input Fort Wayne
By Lauren Caggiano
What if school inspired and engaged students? What if classes offered relevant learning experiences? What if students could develop the skills most valued by employers?
These are the questions Fort Wayne Community Schools’ New Tech Academy is trying to answer for students, teachers, parents, and other stakeholders.
If there’s a single phrase that captures the essence of New Tech, it might be “hands on.”
“Students process knowledge in a variety of ways,” says David Flesch, a New Tech Academy teacher who’s been with the school since its inception, in 2009. “There are still (traditional means of assessing comprehension and learning like) quizzes, but a lot of assessment is (done through) conferencing with students.”
Over the past decade, the academy housed inside Wayne High School, has challenged the status quo in secondary education.
The high school employs a New Tech Network (NTN) model used in more than 200 school districts in the U.S. and Australia. The network is committed to producing graduates who are both problem solvers and creators through the incorporation of techniques like project-based learning. In this district, New Tech and its feeder school, Towles New Tech, are part of this network.
While the new Tech Network schools vary in size, they are all designed to meet the needs of the community. Locally, this translates to an intimate setting. New Tech has fewer than 400 students by design.
“Small is part of it,” Flesch says. “The ideal model is to keep the number small to ensure relationships with the students.”
Elizabeth Meneely, a fellow teacher, says trust, respect, and responsibility are the core principles the academy instills within its students, and it seems to be working. As teachers, she and Flesch have seen how this model produces graduates ready to enter the next phase of life, be it higher education, the workforce, or the military.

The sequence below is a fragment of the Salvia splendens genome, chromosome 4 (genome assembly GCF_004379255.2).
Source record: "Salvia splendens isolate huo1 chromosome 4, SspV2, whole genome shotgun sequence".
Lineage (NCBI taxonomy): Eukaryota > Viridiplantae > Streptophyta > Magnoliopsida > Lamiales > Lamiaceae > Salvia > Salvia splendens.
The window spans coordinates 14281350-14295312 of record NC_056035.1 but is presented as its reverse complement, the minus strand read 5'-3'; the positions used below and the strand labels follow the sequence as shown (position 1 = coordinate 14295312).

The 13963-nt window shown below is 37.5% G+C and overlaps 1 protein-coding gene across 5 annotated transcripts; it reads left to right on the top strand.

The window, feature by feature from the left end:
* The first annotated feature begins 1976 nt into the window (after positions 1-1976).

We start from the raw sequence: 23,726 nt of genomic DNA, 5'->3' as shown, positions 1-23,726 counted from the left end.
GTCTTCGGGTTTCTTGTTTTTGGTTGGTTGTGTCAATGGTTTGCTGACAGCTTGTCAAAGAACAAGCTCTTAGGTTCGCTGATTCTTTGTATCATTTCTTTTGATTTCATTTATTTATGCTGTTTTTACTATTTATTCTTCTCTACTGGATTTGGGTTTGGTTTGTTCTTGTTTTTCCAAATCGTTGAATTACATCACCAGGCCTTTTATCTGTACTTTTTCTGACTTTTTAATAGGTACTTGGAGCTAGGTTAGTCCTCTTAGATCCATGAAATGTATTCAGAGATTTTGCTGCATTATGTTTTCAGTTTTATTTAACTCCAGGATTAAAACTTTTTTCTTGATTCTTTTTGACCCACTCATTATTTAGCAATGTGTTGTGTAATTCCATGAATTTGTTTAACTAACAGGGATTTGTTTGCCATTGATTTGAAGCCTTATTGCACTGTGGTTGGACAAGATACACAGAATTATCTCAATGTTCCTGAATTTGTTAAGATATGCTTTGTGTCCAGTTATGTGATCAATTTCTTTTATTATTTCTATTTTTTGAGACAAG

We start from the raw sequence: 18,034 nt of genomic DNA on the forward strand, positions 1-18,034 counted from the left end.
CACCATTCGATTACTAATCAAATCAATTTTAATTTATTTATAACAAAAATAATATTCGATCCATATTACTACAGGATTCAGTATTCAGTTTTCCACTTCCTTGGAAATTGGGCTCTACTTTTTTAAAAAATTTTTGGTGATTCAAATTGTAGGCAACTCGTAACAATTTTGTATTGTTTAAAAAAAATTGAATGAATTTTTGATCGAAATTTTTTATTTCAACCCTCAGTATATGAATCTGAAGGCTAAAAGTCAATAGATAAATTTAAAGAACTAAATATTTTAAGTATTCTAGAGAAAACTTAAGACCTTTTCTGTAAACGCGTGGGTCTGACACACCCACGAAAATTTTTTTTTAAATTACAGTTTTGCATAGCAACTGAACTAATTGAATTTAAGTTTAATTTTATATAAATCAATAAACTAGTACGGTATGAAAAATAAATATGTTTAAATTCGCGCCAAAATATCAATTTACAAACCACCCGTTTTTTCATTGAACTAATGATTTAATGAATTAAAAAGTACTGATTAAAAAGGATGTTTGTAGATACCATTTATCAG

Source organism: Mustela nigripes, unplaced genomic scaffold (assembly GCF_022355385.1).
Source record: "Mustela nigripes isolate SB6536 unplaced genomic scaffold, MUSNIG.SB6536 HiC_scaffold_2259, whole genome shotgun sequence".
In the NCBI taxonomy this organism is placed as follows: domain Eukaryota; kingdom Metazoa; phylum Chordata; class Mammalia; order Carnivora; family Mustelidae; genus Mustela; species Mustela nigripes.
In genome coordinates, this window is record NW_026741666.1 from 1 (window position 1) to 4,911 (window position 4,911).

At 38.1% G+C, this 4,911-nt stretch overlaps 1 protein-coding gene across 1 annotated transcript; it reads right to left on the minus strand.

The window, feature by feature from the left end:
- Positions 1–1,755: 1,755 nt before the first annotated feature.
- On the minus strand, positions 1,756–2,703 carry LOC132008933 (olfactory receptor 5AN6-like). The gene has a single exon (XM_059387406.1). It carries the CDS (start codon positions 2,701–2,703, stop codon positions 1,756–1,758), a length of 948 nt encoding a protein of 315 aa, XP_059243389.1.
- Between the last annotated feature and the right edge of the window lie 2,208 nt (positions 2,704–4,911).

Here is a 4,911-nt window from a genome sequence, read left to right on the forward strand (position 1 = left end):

According to Meneely, academic subjects are not taught in a vacuum, and that’s the secret sauce when it comes to this way of teaching and learning. For example, a biology and literature class might be taught alongside each other, so both science and writing are incorporated into group projects, just like they would be in a career.
After the project is complete, students are tasked with self-reflection. Meneely and her colleagues ask questions, like: What did you take away? What do you know now that you didn’t know before? And what would you do differently?
By asking these questions, teachers are encouraging students to take calculated, smart risks and to keep working on their ideas instead of giving up.
Flesch explains “failure’s not a wall,” adding that the New Tech environment is conducive to empowerment instead of isolation. To that end, students are encouraged to collaborate with businesses and community groups, too.
For some students, this approach to education has served as a launchpad into entrepreneurship. For example, 2016 graduate Andy Roth is a serial entrepreneur who shows no signs of slowing down anytime soon.
“I am currently working full-time building escape rooms with my brother,” he says. “In 2015, we started the Fort Wayne Escape Room, which continued to grow into a very successful business. Since then, we have branched out and opened locations both in the Dominican Republic and Raleigh North Carolina.”
But it doesn’t end there. Roth and his brother organized the Fort Wayne Adventure Games, a citywide race filled with wild and adventurous challenges.
“We ran that event for two years before taking this year off to focus on our current venture: a full-scale climbing gym,” he says.
While Roth admits that he is a natural self-starter, he also credits his education for his success.
“I think what I enjoyed most about my education was the freedom to learn how I wanted,” he says. “The staff at New Tech seemed like they cared a whole lot more than the average person cares.”
Support New Tech Academy
New Tech values support from the general public in the form of volunteers. Needs range from reviewing projects to speaking to classes. Anyone interested may inquire by calling (260) 467-6500. Visit the school’s website here.